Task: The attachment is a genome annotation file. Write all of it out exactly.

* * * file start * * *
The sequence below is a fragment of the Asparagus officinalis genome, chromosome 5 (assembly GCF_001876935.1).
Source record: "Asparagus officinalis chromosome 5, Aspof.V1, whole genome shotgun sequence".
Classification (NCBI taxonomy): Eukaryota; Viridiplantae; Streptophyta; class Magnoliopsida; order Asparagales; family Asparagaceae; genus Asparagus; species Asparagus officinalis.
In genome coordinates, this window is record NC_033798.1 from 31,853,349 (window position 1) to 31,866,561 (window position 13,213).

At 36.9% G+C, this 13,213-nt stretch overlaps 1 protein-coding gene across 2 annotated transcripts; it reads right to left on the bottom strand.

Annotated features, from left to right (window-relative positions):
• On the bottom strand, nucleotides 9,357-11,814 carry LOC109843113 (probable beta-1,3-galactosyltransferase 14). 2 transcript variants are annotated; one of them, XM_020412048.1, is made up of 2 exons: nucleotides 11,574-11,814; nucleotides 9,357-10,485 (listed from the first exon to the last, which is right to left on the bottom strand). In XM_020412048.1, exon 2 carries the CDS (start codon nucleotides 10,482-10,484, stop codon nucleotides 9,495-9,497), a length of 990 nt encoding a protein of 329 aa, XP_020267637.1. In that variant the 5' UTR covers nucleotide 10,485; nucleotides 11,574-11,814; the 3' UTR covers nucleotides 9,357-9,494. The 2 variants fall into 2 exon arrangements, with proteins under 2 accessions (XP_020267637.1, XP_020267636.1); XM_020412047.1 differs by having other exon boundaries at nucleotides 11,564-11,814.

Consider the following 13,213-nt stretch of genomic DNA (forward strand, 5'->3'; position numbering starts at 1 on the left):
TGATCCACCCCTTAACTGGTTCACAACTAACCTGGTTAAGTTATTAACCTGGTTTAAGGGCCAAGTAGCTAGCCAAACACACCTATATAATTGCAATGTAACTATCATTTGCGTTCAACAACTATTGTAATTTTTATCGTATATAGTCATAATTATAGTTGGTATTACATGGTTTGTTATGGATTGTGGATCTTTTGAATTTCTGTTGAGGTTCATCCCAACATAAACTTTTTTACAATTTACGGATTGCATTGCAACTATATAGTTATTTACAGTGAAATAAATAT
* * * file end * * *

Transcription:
The sequence below is a fragment of the Asparagus officinalis genome, chromosome 5 (assembly GCF_001876935.1).
Source record: "Asparagus officinalis chromosome 5, Aspof.V1, whole genome shotgun sequence".
Classification (NCBI taxonomy): Eukaryota; Viridiplantae; Streptophyta; class Magnoliopsida; order Asparagales; family Asparagaceae; genus Asparagus; species Asparagus officinalis.
In genome coordinates, this window is record NC_033798.1 from 31,853,349 (window position 1) to 31,866,561 (window position 13,213).

At 36.9% G+C, this 13,213-nt stretch overlaps 1 protein-coding gene across 2 annotated transcripts; it reads right to left on the bottom strand.

Annotated features, from left to right (window-relative positions):
• On the bottom strand, nucleotides 9,357-11,814 carry LOC109843113 (probable beta-1,3-galactosyltransferase 14). 2 transcript variants are annotated; one of them, XM_020412048.1, is made up of 2 exons: nucleotides 11,574-11,814; nucleotides 9,357-10,485 (listed from the first exon to the last, which is right to left on the bottom strand). In XM_020412048.1, exon 2 carries the CDS (start codon nucleotides 10,482-10,484, stop codon nucleotides 9,495-9,497), a length of 990 nt encoding a protein of 329 aa, XP_020267637.1. In that variant the 5' UTR covers nucleotide 10,485; nucleotides 11,574-11,814; the 3' UTR covers nucleotides 9,357-9,494. The 2 variants fall into 2 exon arrangements, with proteins under 2 accessions (XP_020267637.1, XP_020267636.1); XM_020412047.1 differs by having other exon boundaries at nucleotides 11,564-11,814.

Consider the following 13,213-nt stretch of genomic DNA (forward strand, 5'->3'; position numbering starts at 1 on the left):
TGATCCACCCCTTAACTGGTTCACAACTAACCTGGTTAAGTTATTAACCTGGTTTAAGGGCCAAGTAGCTAGCCAAACACACCTATATAATTGCAATGTAACTATCATTTGCGTTCAACAACTATTGTAATTTTTATCGTATATAGTCATAATTATAGTTGGTATTACATGGTTTGTTATGGATTGTGGATCTTTTGAATTTCTGTTGAGGTTCATCCCAACATAAACTTTTTTACAATTTACGGATTGCATTGCAACTATATAGTTATTTACAGTGAAATAAATAT